Originally Published: January 26, 2017 8:43 a.m.
Journalist Howard Graves, who shaped journalistic coverage for the Associated Press for 40 years across three western states, has died. He was 90.
Graves was chief of AP bureaus in Albuquerque, New Mexico (1962-1977), Portland, Oregon (1977-1982) and Honolulu (1982-1993).
His sons, Graham and Carson Graves, said their father died Jan. 25, 2017, of health issues related to age and Alzheimer's in his apartment in a Prescott, Arizona, assisted living community.
Graves and his wife, Audrey Gayle Parsnick Graves, moved to Prescott in April 1994 from Hawaii after he retired from the AP in 1993. She died in Prescott at age 82 in 2012. They were married 57 years.
Survivors include their sons, Carson Graves, Edmonds, Washington, and Graham Graves, Little Rock, Arkansas. Also surviving is granddaughter, Kathryn Taylor Graves, and daughter-in-law, Dana Graves. They live in Edmonds.
Born Nov. 11, 1926, in Robinson (Crawford Co.), Illinois, Howard Graves was the son of Perry and Marvel Graves. He had three brothers and sister Julia Graves Roberson of Robinson, Illinois, who survives.
His parents were owners/operators of Robinson Lumber and Coal Co., where he worked during and after graduating from Robinson Township High School May 23, 1944. Later, thanks to his family’s connection to the lumber trade, he worked for a summer at a Toledo, Oregon, sawmill.
In high school Graves was student body president, played football and ran track, and covered Robinson Township High athletics for the weekly Robinson Argus newspaper and as a stringer for the Chicago Daily News and the Champaign, Illinois, News-Gazette.
In October 1944, he left the Robinson Argus and a job as sports editor to enlist in the U.S. Navy. He served on the newly-launched U.S.S. Midway aircraft carrier. World War II ended in August 1945 and he was discharged a year later.
He studied 1946-1947 and 1949-1950 at the University of Missouri, Columbia, Missouri, and two semesters (fall 1947 and spring 1948) at Linfield College, McMinnville, Oregon.
As a reporter for the Linfield Review student newspaper, he covered the 1948 Republican presidential debate held in Portland, between candidates Gov. Thomas Dewey of New York and Harold Stassen, former Minnesota governor.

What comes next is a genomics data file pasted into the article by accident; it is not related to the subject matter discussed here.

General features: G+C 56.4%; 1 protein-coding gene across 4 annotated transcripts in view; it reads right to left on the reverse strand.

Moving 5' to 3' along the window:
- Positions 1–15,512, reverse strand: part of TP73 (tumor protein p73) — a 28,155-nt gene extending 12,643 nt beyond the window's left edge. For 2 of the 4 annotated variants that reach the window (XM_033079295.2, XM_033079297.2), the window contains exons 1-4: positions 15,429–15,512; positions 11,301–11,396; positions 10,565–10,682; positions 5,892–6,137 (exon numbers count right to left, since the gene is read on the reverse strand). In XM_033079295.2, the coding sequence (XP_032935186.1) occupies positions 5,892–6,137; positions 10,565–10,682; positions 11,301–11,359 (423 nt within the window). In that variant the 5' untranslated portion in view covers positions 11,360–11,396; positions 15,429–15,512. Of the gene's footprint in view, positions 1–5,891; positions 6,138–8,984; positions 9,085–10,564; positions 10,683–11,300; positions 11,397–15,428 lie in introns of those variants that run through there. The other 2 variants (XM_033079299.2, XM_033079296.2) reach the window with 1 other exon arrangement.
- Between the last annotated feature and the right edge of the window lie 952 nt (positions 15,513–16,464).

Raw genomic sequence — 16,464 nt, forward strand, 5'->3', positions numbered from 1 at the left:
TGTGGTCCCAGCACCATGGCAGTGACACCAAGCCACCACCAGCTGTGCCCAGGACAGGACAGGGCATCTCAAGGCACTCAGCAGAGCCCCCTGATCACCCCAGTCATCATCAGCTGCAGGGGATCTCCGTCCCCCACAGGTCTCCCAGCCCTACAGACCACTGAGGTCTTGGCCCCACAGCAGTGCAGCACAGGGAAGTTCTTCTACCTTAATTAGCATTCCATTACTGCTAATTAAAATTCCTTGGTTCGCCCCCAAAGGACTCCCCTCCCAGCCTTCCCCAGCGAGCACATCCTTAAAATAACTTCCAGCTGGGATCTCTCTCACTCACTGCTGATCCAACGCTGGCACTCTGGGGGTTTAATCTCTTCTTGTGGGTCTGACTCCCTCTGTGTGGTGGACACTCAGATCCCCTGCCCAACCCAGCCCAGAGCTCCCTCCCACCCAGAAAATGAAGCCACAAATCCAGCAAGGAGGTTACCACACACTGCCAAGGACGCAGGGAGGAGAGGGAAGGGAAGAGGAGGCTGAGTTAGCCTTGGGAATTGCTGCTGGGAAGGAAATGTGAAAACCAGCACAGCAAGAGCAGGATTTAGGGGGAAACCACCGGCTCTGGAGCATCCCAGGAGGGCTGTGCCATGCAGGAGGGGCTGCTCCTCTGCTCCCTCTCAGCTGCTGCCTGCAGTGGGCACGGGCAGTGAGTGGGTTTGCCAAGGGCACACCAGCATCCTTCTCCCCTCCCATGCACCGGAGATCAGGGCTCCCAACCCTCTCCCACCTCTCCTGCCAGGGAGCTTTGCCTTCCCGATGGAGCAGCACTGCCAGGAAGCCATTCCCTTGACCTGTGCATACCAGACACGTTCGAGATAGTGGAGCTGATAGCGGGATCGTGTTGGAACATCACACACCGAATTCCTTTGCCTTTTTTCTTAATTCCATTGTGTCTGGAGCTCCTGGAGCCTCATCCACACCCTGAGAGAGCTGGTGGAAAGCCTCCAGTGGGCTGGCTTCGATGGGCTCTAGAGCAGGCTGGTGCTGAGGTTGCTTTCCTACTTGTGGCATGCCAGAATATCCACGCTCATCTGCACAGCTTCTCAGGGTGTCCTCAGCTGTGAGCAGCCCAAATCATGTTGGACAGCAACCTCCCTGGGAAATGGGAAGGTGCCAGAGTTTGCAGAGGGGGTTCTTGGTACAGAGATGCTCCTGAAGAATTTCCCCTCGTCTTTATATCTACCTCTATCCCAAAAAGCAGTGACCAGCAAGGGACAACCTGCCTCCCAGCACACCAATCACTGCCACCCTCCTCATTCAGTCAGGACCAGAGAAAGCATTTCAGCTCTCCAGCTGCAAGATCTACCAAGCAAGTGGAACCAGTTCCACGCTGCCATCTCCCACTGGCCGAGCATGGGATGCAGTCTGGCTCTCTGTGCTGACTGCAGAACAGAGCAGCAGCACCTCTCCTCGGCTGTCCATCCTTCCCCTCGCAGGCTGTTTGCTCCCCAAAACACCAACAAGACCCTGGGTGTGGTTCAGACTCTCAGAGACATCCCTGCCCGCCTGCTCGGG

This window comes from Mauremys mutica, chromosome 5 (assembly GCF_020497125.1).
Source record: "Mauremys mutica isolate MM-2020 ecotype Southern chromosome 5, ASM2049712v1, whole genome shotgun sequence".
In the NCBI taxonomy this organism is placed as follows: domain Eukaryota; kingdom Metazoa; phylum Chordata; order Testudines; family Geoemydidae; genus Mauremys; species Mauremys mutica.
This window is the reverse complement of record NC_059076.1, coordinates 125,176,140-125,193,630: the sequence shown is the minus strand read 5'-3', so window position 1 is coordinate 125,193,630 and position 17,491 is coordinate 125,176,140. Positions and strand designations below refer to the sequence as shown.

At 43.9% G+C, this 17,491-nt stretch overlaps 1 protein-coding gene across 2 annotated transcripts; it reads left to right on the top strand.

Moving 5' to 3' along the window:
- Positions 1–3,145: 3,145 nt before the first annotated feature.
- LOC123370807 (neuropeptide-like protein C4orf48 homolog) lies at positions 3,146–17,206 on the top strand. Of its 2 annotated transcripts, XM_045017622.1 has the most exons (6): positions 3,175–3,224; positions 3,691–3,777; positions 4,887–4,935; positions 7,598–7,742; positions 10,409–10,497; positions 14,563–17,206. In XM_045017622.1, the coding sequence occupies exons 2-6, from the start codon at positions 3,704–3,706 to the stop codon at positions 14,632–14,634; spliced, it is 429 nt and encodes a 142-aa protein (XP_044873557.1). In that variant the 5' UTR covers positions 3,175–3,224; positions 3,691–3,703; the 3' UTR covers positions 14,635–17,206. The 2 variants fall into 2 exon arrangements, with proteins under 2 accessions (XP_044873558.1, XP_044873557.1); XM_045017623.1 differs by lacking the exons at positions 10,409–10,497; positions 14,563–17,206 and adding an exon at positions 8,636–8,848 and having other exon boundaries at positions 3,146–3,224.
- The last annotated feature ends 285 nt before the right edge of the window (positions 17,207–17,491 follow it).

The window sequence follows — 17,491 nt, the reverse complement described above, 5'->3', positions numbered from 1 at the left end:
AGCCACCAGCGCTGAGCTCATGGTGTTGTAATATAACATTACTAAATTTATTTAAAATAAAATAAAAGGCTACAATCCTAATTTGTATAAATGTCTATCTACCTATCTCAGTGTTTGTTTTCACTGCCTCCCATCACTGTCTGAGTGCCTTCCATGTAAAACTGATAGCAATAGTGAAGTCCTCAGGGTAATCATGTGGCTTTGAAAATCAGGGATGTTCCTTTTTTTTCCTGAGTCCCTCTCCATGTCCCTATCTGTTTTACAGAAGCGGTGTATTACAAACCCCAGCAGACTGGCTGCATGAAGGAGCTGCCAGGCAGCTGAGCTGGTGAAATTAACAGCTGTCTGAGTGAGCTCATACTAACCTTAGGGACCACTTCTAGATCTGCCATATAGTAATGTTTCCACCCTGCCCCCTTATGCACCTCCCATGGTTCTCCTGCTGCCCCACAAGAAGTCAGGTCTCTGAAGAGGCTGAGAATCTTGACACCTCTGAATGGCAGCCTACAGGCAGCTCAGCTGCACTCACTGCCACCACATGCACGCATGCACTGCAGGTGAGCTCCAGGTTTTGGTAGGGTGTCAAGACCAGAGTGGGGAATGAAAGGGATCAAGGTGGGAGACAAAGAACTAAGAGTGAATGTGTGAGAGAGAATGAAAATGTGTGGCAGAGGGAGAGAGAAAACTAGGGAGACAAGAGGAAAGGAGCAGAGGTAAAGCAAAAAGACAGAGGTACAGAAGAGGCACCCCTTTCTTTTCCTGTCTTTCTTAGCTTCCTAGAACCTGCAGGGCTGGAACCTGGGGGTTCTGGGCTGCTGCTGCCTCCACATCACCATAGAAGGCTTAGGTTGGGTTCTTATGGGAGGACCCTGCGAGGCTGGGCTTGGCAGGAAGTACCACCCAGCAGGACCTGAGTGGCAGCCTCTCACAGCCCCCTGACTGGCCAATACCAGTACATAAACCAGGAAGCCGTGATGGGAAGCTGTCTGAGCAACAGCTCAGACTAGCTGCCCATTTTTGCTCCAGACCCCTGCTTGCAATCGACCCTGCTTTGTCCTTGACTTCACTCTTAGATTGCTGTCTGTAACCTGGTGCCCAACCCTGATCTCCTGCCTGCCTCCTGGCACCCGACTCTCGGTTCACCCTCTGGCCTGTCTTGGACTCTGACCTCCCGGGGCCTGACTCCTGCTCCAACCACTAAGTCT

In the summer of 1948, he was among those who were drivers – nicknamed “gearjammers” – of the iconic canvas-topped red bus driving tourists through Glacier National Park in Montana.
Deciding not to continue in college, he worked as a reporter and editor on daily and weekly newspapers in Robinson and Centralia, Illinois, and Shelby, Montana.
Graves’ reporting skills caught the attention of the Associated Press, which he joined on April 21, 1952. During his AP career, Graves was a news writer in Little Rock, Arkansas; Helena, Montana; and Denver, Colorado.
In May 1957, he became an AP administrator. Twice he was with the Portland AP bureau, first as regional membership executive for the Northwest (1957-1962) and then as chief of the bureau (1977-1982). For 14 years, he was AP bureau chief in Albuquerque (1962-1977). For 11 years, starting in November 1982 until his retirement at the end of 1993, he was Honolulu AP bureau chief.
Graves spent 40-plus years with the Associated Press, 31 of those as a chief of bureau. At the time of his retirement, he was the senior chief of bureau in the domestic service.
Graves once wrote that he "never won an award for reporting or writing." His career, one of journalistic excellence and leadership, proved stellar, if not award-winning.
Upon Graves’ retirement, Louis D. Boccardi, Associated Press president/CEO, said Graves “carried the flag high with honor.”
Another AP executive said, Graves was "probably the most modest man I’ve ever known. And he would be the last guy to call attention to his own achievements."
And, yet another executive of the AP said, “Howard’s objectivity, investigative abilities, tenacity and modesty won them all."